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Command and Conquer Red Alert 3: Prima's Official Game Guide (Prima Official Game Guides) Paperback – 31 Oct 2008

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Product details

  • Paperback: 160 pages
  • Publisher: Prima Games (31 Oct. 2008)
  • Language: English
  • ISBN-10: 0761560300
  • ISBN-13: 978-0761560302
  • Product Dimensions: 20.4 x 0.8 x 27.5 cm
  • Average Customer Review: 2.0 out of 5 stars  See all reviews (3 customer reviews)
  • Amazon Bestsellers Rank: 1,120,071 in Books (See Top 100 in Books)
  • See Complete Table of Contents

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Product Description

Book Description

The first official tie-in to the popular Command and Conquer videogame --This text refers to the Perfect Paperback edition.

About the Author

Keith R.A. DeCandido was born, raised, educated, and still lives in the Bronx. Keith has published over thirty novels, mostly media tie-ins, several of which have been USA Today bestsellers. Keith is also a professional musician and a student of kenshikai karate. --This text refers to the Perfect Paperback edition.

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Most Helpful Customer Reviews

2 of 2 people found the following review helpful By J. E. Barraclough on 4 Aug. 2008
Format: Paperback
the two dimensional cliched caracters were bad, the storyline ridiculous and it had less than no relevance to the game itself.

however the worst part was that the author didn't seem to have ever played a command and conquer game, certainly hadn't played the most recent one and appeared to simply make things us on the spot.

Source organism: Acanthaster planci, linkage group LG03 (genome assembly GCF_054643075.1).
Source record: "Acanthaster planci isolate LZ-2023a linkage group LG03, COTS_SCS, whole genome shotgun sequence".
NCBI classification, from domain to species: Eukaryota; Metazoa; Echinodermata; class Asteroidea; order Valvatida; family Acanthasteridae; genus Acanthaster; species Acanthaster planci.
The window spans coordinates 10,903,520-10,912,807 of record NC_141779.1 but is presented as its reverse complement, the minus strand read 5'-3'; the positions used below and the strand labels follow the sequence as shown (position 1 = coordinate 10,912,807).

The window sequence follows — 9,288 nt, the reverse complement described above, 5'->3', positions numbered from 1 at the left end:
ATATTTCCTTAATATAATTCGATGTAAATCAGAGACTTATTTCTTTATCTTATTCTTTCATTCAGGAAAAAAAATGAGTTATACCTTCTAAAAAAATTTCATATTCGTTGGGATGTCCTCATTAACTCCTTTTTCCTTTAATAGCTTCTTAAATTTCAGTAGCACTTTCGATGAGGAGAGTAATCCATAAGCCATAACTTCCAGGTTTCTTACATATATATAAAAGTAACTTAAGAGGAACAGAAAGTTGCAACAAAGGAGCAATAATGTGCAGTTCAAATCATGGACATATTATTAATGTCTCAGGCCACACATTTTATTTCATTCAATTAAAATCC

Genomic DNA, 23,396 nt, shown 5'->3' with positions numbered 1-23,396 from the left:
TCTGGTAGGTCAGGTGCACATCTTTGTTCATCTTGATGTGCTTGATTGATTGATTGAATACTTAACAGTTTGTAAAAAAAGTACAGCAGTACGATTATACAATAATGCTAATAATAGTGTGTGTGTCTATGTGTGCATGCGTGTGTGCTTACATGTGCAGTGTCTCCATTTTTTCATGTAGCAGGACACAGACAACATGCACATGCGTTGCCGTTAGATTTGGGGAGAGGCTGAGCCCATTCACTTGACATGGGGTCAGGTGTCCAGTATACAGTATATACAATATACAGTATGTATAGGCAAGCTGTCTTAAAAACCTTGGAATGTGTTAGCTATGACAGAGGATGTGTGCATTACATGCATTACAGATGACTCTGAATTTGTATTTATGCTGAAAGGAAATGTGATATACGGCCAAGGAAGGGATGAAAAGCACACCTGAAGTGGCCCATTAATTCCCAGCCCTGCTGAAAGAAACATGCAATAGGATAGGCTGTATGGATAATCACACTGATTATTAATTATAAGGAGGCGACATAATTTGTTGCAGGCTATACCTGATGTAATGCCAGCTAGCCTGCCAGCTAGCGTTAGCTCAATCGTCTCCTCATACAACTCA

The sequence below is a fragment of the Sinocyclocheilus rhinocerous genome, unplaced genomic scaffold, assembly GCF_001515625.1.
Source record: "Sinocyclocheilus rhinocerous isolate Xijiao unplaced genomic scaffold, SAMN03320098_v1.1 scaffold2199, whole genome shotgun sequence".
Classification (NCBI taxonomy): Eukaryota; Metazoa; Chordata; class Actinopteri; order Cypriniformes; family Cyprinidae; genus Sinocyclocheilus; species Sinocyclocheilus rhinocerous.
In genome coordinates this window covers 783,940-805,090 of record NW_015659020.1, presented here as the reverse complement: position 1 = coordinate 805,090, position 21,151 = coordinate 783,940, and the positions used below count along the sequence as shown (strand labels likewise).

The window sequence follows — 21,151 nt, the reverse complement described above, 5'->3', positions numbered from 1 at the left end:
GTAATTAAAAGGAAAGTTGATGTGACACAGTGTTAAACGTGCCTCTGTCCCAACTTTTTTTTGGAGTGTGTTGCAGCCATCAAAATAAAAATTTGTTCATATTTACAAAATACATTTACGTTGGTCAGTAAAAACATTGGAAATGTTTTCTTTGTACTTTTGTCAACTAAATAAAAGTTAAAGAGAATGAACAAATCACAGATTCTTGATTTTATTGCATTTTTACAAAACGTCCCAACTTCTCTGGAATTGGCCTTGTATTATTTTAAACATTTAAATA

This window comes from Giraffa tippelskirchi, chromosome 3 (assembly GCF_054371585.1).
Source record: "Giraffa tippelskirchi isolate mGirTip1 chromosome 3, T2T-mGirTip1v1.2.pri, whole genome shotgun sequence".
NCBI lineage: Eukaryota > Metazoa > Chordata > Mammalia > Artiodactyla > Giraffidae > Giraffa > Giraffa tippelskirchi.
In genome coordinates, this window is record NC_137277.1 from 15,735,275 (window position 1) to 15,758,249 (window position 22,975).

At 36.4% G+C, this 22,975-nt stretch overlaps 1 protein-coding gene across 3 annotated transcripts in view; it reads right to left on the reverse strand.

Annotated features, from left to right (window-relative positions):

at best this book was a sub par fanfic.
at best.
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2 of 3 people found the following review helpful By Monk of War on 6 Aug. 2009
Format: Paperback
This tie in to my favourite real time strategy game, Command and Conquer 3 Tiberium Wars is a wasted opportunity. Like another Amazon reviewer has mentioned, did the author even play the game before starting his word processor?

The attempts to create soldier banter between the main character Ricardo Vega and his squadmates is the first irritant. He gets the nickname 'Puke' and from then on, everyone calls him that, followed by 'Don't call me that'. Tiresome. And ever since when has anyone outside the UK and Australia used 'arse' and 'shyte'? It may have been acceptable if the token British characters did, but somehow making it the world standard in slang seems odd.

I don't expect a game adaptation to follow the storyline or mechanics of the game atom by atom. But I found it dismaying that the alien invaders were somehow immune to any bullet or rail gun round that chafed them. In the author's rendition of the C&C 'verse, alien skin or armour can ONLY be breached by Nod's Tiberium based laser blasters. If that applied to the actual game, the GDI military, which primarily relies on bullets and rail guns, would never have been able to defeat the aliens, given that sonic emitters (the best Scrin eradication method) were not possessed by rank and file infantry or vehicles.

The end seemed to be a rushed effort as GDI assaults alien held territory. Been a long time since I read this book, but if I have forgotten it then that must be a symptom of how poor the depiction was.

In short, don't buy this because it's not worth your bookshelf space. I hope that online bloggers who create their own fan fiction will do much better.
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By ian forsyth on 20 April 2013
Format: Paperback Verified Purchase